As financial advisors gain a deeper level of expertise in tax strategies, they may be increasingly willing to engage in more detailed conversations with their clients. However, if they go too far and cross the line into formal ‘tax advice’, they may face significant liability not just from the IRS but also from their own compliance departments. As such, a clear framework for the types of tax-related recommendations that do not constitute ‘tax advice’ can help advisors to feel more confident in discussing these strategies with their clients.
The broad strokes of a financial advisor’s job description typically include helping clients plan for the future. This includes assisting them with setting up education funds for their children, saving for retirement, growing their small business or buying real estate, and filing taxes for their investment portfolios. A good portion of this work involves finding efficient ways for the client to legally lower their tax liability, compute taxes on complex investment portfolios and find deductions and credits they can claim on their tax returns.
Some strategies that minimize tax liability can involve interpreting the current tax code in a new way. These kinds of interpretations should be left to CPAs and attorneys, or at least done in collaboration with those professionals. But many tax strategies simply make it easier for the client to manage their taxable income. This can be achieved by optimizing the timing or nature of when income is recognized (e.g. Roth conversion strategies) or by making sure that the underlying income is taxed as efficiently as possible (e.g. tax-efficient harvesting of capital gains).
For most advisors, advising on the use of such tax strategies would not violate their compliance department’s rules, provided that they are careful to avoid any interpretation of the existing tax codes or structures that are explicitly designed to shelter income from taxes. But there is a fine line between this and providing advice on the use of structures that have a high potential to abuse the tax code.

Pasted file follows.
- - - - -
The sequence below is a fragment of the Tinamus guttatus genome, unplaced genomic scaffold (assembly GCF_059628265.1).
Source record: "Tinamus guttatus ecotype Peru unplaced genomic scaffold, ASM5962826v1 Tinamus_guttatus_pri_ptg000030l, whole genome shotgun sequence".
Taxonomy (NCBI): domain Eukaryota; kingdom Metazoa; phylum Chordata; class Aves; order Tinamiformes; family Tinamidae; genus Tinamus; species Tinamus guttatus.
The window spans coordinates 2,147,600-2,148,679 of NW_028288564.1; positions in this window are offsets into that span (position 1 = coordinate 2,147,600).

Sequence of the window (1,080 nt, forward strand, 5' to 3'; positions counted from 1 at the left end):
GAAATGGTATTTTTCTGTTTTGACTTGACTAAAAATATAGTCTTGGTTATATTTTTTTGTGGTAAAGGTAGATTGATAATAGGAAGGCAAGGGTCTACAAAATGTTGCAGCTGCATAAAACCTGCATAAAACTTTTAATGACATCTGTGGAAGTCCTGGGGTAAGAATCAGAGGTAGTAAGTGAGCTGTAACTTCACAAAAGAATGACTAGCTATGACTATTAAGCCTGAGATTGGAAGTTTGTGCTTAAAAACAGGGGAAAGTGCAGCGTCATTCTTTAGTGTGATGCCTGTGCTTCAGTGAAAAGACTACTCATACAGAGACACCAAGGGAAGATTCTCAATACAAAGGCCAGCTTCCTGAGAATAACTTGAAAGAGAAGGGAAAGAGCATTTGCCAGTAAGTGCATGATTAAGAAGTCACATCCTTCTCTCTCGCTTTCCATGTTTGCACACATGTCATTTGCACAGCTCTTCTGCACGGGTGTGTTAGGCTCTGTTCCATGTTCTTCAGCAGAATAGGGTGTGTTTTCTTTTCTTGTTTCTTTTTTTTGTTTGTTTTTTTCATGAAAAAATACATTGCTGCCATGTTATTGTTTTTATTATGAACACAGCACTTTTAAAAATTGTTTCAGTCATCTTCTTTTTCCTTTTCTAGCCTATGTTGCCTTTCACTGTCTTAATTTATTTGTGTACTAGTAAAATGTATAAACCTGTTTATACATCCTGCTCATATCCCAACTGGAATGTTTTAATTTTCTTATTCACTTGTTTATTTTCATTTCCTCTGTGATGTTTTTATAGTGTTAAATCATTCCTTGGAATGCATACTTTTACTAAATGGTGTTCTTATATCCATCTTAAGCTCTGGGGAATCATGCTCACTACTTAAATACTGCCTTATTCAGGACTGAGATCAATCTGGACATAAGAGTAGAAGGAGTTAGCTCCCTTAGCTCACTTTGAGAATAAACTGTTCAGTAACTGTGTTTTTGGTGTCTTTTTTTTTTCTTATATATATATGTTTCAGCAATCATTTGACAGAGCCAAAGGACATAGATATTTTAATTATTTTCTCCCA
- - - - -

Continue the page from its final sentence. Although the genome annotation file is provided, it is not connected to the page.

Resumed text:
The key to avoiding crossing the fine line between tax planning and providing tax advice is recognizing that a strategy needs to be considered, analyzed and formally recommended before it is acted on by a client. This can be as simple as running a hypothetical in financial planning software to compare the effects of different strategies.
It can also be as involved as working closely with the client’s tax professional to develop a specific plan for implementation of the strategy, which then requires the advisor’s final written approval before being presented to the client. This ensures that the strategy isn’t viewed as a tax shelter or other type of practice that only an attorney, CPA or EA can perform and therefore creates unacceptable liabilities for the advisor. By following this 3-step process, advisors can more confidently engage in tax planning with their clients without violating the rules of their compliance departments. Steuerberatung